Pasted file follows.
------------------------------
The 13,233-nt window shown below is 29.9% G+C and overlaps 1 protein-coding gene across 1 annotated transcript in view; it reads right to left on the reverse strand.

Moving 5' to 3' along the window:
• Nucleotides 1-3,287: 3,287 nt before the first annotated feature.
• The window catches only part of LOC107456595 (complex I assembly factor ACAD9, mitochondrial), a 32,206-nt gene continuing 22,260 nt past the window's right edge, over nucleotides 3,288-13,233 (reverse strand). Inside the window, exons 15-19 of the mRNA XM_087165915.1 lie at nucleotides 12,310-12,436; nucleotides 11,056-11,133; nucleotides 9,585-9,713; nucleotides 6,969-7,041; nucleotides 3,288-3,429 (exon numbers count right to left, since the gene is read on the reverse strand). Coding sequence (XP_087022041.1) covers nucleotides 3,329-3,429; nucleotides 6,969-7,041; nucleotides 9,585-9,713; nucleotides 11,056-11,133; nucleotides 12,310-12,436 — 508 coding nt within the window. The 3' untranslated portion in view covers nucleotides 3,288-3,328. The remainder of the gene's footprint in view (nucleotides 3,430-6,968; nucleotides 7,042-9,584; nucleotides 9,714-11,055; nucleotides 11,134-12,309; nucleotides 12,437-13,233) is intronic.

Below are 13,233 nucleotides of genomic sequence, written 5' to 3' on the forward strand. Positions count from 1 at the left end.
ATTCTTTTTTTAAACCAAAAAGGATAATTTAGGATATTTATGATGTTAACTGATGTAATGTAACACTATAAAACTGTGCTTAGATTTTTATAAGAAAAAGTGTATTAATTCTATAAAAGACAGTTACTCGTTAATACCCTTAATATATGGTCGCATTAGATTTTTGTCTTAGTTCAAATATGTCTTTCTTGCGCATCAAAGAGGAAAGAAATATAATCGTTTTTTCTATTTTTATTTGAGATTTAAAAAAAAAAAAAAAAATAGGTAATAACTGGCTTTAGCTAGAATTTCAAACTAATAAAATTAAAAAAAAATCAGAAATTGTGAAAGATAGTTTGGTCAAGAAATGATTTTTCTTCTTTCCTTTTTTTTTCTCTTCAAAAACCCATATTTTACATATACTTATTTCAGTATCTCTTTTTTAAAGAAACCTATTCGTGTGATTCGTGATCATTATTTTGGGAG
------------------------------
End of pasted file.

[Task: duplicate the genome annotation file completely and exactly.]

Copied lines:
The 13,233-nt window shown below is 29.9% G+C and overlaps 1 protein-coding gene across 1 annotated transcript in view; it reads right to left on the reverse strand.

Moving 5' to 3' along the window:
• Nucleotides 1-3,287: 3,287 nt before the first annotated feature.
• The window catches only part of LOC107456595 (complex I assembly factor ACAD9, mitochondrial), a 32,206-nt gene continuing 22,260 nt past the window's right edge, over nucleotides 3,288-13,233 (reverse strand). Inside the window, exons 15-19 of the mRNA XM_087165915.1 lie at nucleotides 12,310-12,436; nucleotides 11,056-11,133; nucleotides 9,585-9,713; nucleotides 6,969-7,041; nucleotides 3,288-3,429 (exon numbers count right to left, since the gene is read on the reverse strand). Coding sequence (XP_087022041.1) covers nucleotides 3,329-3,429; nucleotides 6,969-7,041; nucleotides 9,585-9,713; nucleotides 11,056-11,133; nucleotides 12,310-12,436 — 508 coding nt within the window. The 3' untranslated portion in view covers nucleotides 3,288-3,328. The remainder of the gene's footprint in view (nucleotides 3,430-6,968; nucleotides 7,042-9,584; nucleotides 9,714-11,055; nucleotides 11,134-12,309; nucleotides 12,437-13,233) is intronic.

Below are 13,233 nucleotides of genomic sequence, written 5' to 3' on the forward strand. Positions count from 1 at the left end.
ATTCTTTTTTTAAACCAAAAAGGATAATTTAGGATATTTATGATGTTAACTGATGTAATGTAACACTATAAAACTGTGCTTAGATTTTTATAAGAAAAAGTGTATTAATTCTATAAAAGACAGTTACTCGTTAATACCCTTAATATATGGTCGCATTAGATTTTTGTCTTAGTTCAAATATGTCTTTCTTGCGCATCAAAGAGGAAAGAAATATAATCGTTTTTTCTATTTTTATTTGAGATTTAAAAAAAAAAAAAAAAATAGGTAATAACTGGCTTTAGCTAGAATTTCAAACTAATAAAATTAAAAAAAAATCAGAAATTGTGAAAGATAGTTTGGTCAAGAAATGATTTTTCTTCTTTCCTTTTTTTTTCTCTTCAAAAACCCATATTTTACATATACTTATTTCAGTATCTCTTTTTTAAAGAAACCTATTCGTGTGATTCGTGATCATTATTTTGGGAG